- Mesopotamia or western Iran
- 8th - 6th century B.C.
- H-51.5 W-5.8
The first fine-mesh strap, A, has wide flat terminals decorated with a fine network formed by a row of diamond-shaped patches of granulation framed by inward-pointing triangular patches of granulation. The edges of this arrangement are bordered by two guilloches of gold wire with an additional row of granulation along each outside edge. Four nearly circular attachment rings with somewhat flattened bases are fused to the edge of each terminal. The gold strap is made of interlocking loops of hand-made, twisted and heated wire woven in a double loop-in-loop chain on a "weft" of long narrow gold loops. Damage to the strap visible in lines of bent and compressed links show that the strap was folded into a small packet and apparently was under pressure for some time. The lines suggest that the band was folded back and forth in a roughly accordion-like manner. It was not folded in half symmetrically and then in quarters.
The second example, B, the widest of the straps, has terminal plates with two rows of outward-pointing triangular patches of granulation. These triangles are framed by three guilloches of three wires each bordered by straight lines formed by a single thin gold wire. The outermost edge of the plate where the fastening rings are attached has a now-fragmentary line of fine granulation. A similar, better preserved line of granulations also marks the edge of the decoration on the strap side. The effect of the arrangement is visually bolder and stronger than the interlocking pattern of the first belt. Compression patterns suggest that this band was folded in thirds for a prolonged period. This very wide band is further damaged with noticeable longitudinal tears along the upper and lower edges of the strap.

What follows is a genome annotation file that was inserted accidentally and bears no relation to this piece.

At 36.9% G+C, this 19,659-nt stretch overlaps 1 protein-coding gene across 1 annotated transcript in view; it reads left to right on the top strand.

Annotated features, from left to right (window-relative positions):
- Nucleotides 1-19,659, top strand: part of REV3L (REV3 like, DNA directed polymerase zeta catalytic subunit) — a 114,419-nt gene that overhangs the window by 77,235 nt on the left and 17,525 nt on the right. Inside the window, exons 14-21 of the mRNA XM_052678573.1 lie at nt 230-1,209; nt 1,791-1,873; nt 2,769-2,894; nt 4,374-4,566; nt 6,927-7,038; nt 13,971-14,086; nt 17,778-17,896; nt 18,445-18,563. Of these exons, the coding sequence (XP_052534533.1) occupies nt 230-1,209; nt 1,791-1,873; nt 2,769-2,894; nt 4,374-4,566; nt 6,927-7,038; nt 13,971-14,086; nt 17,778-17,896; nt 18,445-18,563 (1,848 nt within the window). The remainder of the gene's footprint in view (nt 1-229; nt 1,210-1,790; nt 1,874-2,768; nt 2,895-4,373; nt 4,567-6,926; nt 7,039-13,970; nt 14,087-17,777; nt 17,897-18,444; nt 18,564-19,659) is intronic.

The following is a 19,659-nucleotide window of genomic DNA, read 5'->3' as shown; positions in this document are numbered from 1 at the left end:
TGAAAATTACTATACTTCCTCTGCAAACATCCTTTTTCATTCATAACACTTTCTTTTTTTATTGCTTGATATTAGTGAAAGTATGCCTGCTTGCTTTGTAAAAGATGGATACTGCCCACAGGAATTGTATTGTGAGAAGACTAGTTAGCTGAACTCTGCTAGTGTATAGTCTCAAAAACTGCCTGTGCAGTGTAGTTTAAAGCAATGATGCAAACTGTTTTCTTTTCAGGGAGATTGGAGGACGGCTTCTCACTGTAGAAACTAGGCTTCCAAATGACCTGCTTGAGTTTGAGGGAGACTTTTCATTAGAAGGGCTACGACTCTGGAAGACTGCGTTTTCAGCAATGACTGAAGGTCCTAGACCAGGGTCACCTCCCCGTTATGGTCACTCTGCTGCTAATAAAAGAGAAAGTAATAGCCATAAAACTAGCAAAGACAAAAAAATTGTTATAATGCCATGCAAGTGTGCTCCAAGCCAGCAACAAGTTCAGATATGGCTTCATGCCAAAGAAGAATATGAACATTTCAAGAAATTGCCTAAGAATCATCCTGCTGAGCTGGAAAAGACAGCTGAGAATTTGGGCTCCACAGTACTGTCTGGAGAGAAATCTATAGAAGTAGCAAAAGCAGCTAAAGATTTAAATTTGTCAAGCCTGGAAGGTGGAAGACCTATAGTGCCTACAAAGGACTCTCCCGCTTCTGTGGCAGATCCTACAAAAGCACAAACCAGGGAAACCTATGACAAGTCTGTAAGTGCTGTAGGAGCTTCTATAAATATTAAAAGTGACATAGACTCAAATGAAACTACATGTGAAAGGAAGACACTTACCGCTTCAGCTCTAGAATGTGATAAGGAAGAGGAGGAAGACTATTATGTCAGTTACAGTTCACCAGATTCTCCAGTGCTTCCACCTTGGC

The third strap, C, narrow and slightly longer than the other two, is the least damaged of the three. The metal of the terminal plates is thick and has a single row of triangular patches of granulation on the edge adjacent to the strap. The granulation was irregularly set; the loss of some granules erodes the precision of the ornament. The triangles point toward the outer edge of each plate from a baseline defined by two rows of strip-twisted wire between smooth wire borders. Three loops (one of which is now missing) secured each end of the band to its backing. These loops, thicker than the loops on the other two bands, have an almost semicircular shape which further distinguishes this piece.